Development of speech rate is often reported as children exhibiting reduced speech rates until they reach adolescence. Previous studies have investigated the developmental process of speech rate using global measures (syllables per second, syllables per minute, or words per minute) and revealed that development continues up to around 13 years of age in several languages. However, the global measures fail to capture language-specific characteristics of phonological/prosodic structure within a word. The current study attempted to examine the developmental process of speech rate and language-specific rhythm in an elicited production task. We recorded the speech of Japanese-speaking monolingual participants (18 participants each in child [5-, 7-, 9-, 11-, and 13-year-old] and adult groups), who pronounced three types of target words: two-mora, two-syllable words (CV.CV); three-mora, two-syllable words (CVV.CV); and three-mora, three-syllable words (CV.CV.CV), where C is consonant and V is vowel. We analyzed total word duration and differences in two pairs of word types: a pair of three-mora words (to show the effect of syllables) and a pair of two-syllable words (to show the effect of moras). The results revealed that Japanese-speaking children have acquired adult-like word duration before 11 years of age, whereas the development of rhythmical timing control continues until approximately 13 years of age. The results also suggest that the effect of syllables for Japanese-speaking children aged 9 years or under was stronger than that of moras, whereas the effect of moras was stronger after 9 years of age, indicating that the default unit for children in speech rhythm may be the syllable even when the language is mora-based.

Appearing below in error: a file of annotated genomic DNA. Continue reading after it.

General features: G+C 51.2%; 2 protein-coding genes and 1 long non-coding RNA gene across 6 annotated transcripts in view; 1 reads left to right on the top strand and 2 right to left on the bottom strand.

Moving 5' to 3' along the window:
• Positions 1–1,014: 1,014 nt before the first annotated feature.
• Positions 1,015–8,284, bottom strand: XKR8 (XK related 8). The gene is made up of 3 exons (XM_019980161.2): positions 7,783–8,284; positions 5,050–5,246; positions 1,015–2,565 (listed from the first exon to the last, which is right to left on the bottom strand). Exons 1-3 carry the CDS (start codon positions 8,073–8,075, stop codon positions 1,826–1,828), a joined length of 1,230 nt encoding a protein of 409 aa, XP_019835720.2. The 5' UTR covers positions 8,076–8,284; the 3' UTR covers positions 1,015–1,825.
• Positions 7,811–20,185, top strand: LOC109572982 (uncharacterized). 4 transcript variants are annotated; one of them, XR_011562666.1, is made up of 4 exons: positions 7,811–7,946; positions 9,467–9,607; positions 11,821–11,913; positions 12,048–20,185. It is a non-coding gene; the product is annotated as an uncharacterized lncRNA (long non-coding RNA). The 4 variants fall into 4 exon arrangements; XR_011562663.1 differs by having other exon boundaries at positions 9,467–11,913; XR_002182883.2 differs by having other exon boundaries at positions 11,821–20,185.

- Developmental pattern
- Speech rate
- Word duration
- Word structure
ASJC Scopus subject areas
- Experimental and Cognitive Psychology
- Developmental and Educational Psychology